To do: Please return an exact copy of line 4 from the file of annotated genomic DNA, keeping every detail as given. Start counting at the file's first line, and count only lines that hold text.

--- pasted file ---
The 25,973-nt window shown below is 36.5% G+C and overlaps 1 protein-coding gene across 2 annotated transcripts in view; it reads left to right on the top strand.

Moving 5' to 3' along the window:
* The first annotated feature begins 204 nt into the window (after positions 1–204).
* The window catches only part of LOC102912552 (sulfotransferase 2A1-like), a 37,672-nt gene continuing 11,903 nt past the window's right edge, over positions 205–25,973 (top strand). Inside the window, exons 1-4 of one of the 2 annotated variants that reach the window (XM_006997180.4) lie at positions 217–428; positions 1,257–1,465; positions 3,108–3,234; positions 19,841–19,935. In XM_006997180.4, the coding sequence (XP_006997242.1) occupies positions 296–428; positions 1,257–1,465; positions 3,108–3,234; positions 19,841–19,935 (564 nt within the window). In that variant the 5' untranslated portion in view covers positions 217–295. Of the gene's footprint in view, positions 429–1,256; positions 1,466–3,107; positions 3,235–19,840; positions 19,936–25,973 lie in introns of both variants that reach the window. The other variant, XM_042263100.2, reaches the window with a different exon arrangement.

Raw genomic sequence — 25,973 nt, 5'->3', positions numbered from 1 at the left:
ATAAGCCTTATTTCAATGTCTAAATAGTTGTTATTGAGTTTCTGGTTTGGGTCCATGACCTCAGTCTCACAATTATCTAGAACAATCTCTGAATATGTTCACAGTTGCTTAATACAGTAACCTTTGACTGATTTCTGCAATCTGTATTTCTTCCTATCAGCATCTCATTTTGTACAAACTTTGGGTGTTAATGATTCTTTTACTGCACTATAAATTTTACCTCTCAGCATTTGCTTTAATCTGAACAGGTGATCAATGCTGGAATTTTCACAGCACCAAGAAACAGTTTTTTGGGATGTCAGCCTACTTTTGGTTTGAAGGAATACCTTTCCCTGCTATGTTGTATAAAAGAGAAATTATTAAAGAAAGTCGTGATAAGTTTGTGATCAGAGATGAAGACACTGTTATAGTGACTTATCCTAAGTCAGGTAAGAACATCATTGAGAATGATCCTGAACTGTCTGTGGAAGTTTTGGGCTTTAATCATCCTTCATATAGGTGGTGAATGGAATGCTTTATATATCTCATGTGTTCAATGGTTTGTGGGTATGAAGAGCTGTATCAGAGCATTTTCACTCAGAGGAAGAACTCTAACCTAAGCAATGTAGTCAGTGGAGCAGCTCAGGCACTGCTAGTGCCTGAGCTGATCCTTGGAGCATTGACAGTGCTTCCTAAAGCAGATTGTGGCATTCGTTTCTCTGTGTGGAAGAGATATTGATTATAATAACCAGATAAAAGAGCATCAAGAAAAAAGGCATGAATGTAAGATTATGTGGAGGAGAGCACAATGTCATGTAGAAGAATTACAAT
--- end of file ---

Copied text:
* The window catches only part of LOC102912552 (sulfotransferase 2A1-like), a 37,672-nt gene continuing 11,903 nt past the window's right edge, over positions 205–25,973 (top strand). Inside the window, exons 1-4 of one of the 2 annotated variants that reach the window (XM_006997180.4) lie at positions 217–428; positions 1,257–1,465; positions 3,108–3,234; positions 19,841–19,935. In XM_006997180.4, the coding sequence (XP_006997242.1) occupies positions 296–428; positions 1,257–1,465; positions 3,108–3,234; positions 19,841–19,935 (564 nt within the window). In that variant the 5' untranslated portion in view covers positions 217–295. Of the gene's footprint in view, positions 429–1,256; positions 1,466–3,107; positions 3,235–19,840; positions 19,936–25,973 lie in introns of both variants that reach the window. The other variant, XM_042263100.2, reaches the window with a different exon arrangement.